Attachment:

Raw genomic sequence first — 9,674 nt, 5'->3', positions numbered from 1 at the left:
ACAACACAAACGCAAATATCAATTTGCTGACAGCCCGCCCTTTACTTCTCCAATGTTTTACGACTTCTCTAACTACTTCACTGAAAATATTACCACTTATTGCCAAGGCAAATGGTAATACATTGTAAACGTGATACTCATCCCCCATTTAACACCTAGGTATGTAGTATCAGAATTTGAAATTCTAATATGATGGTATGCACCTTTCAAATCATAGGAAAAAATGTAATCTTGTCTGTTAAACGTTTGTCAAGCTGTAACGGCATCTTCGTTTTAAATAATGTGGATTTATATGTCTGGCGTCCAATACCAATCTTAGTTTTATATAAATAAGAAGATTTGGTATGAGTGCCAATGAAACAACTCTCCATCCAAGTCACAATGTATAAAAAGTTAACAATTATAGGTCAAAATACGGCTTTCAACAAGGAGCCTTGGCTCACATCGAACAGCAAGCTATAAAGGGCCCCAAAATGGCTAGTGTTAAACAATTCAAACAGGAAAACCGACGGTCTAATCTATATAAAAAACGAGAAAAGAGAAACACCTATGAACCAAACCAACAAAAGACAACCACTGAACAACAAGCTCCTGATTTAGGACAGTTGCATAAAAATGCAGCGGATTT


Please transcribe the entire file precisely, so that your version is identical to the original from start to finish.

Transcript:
Raw genomic sequence first — 9,674 nt, 5'->3', positions numbered from 1 at the left:
ACAACACAAACGCAAATATCAATTTGCTGACAGCCCGCCCTTTACTTCTCCAATGTTTTACGACTTCTCTAACTACTTCACTGAAAATATTACCACTTATTGCCAAGGCAAATGGTAATACATTGTAAACGTGATACTCATCCCCCATTTAACACCTAGGTATGTAGTATCAGAATTTGAAATTCTAATATGATGGTATGCACCTTTCAAATCATAGGAAAAAATGTAATCTTGTCTGTTAAACGTTTGTCAAGCTGTAACGGCATCTTCGTTTTAAATAATGTGGATTTATATGTCTGGCGTCCAATACCAATCTTAGTTTTATATAAATAAGAAGATTTGGTATGAGTGCCAATGAAACAACTCTCCATCCAAGTCACAATGTATAAAAAGTTAACAATTATAGGTCAAAATACGGCTTTCAACAAGGAGCCTTGGCTCACATCGAACAGCAAGCTATAAAGGGCCCCAAAATGGCTAGTGTTAAACAATTCAAACAGGAAAACCGACGGTCTAATCTATATAAAAAACGAGAAAAGAGAAACACCTATGAACCAAACCAACAAAAGACAACCACTGAACAACAAGCTCCTGATTTAGGACAGTTGCATAAAAATGCAGCGGATTT